Tuesday, December 20, 2016

The "Rational" Man

Philosopher and novelist Iris Murdoch, in her book The Sovereignty of Good (1970) describes in vivid accents the modern man who prides himself in his rational approach to life unencumbered by the silly superstitions believed in by gullible religious people. The modern rational man, typified in her telling by someone like the 18th century philosophical icon Immanuel Kant, is a man who ...
...confronted even with Christ turns away to consider the judgement of his own conscience and to hear the voice of his own reason . . . . This man is with us still, free, independent, lonely, powerful, rational, responsible, brave, the hero of so many novels and books of moral philosophy. The raison d’ĂȘtre of this attractive but misleading creature is not far to seek . . . . He is the ideal citizen of the liberal state, a warning held up to tyrants. He has the virtue which the age requires and admires, courage. It is not such a very long step from Kant to Nietzsche, and from Nietzsche to existentialism and the Anglo-Saxon ethical doctrines which in some ways closely resemble it. In fact Kant’s man had already received a glorious incarnation nearly a century earlier in the work of Milton: his proper name is Lucifer.
Lucifer? Why such a harsh judgment? Perhaps because the modern, "rational" man believes only what science and his senses tell him. The rational man looks at himself and his fellows as little more than flesh and bone machines, animals, whose only real "purpose" is to reproduce, experience pleasure and avoid pain. He regards morality as an illusion. His reason affords him no basis for caring about the weak or the poor, no basis for human compassion, no particular point to conserving the earth's resources for future generations. Whereas Kant thought that reason dictated the categorical imperative, i.e. the duty to treat others as ends in themselves and not merely as a means to one's own happiness, in fact, reason, unfettered from any divine sanction, dictates only that each should look to his own interests.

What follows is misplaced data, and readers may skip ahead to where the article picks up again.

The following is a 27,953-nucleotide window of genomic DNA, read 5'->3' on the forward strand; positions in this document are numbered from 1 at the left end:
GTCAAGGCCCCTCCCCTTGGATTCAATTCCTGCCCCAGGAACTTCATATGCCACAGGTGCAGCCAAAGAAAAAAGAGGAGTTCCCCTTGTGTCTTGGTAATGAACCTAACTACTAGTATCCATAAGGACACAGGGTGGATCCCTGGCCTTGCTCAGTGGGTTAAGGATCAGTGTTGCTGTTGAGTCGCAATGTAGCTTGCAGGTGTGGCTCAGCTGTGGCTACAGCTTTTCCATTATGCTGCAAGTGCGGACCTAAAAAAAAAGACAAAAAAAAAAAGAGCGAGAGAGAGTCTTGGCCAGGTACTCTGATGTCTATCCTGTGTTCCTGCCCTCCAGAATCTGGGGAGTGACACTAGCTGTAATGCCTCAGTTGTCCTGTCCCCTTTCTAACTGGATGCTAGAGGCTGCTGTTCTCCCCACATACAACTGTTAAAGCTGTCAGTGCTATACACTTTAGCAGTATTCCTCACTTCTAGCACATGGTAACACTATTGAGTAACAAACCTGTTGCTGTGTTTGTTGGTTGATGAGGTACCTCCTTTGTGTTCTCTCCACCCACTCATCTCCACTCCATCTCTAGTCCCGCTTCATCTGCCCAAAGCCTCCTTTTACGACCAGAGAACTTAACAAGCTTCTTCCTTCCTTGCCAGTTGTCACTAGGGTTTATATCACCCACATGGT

In practice modern man may care about the well-being of others, but he must abandon his fealty to science and reason to do so because these provide no justification for any moral obligations whatsoever. Indeed, the purely rational man is led by the logic of his naturalism to the conclusion that might makes right. The pursuit of power frequently becomes the driving force of his life. It injects his life with meaning. It leads him to build places like Auschwitz and Dachau to eliminate the less powerful and less human.

Would Kant have agreed with this bleak assessment. No, but then Kant wasn't quite in tune with the modern, rational man. Kant believed that in order to make sense of our lives as moral agents we have to assume that three things are true: We have to assume that God exists, that we have free will, and that there is life beyond the grave.

The modern man, of course, rejects all three, and in so doing he rejects the notion of objective moral value or obligation. That's why reason has led men to embrace ideologies that have produced vast tracts of corpses, and that's why, perhaps, Murdoch uses the name Lucifer to describe them.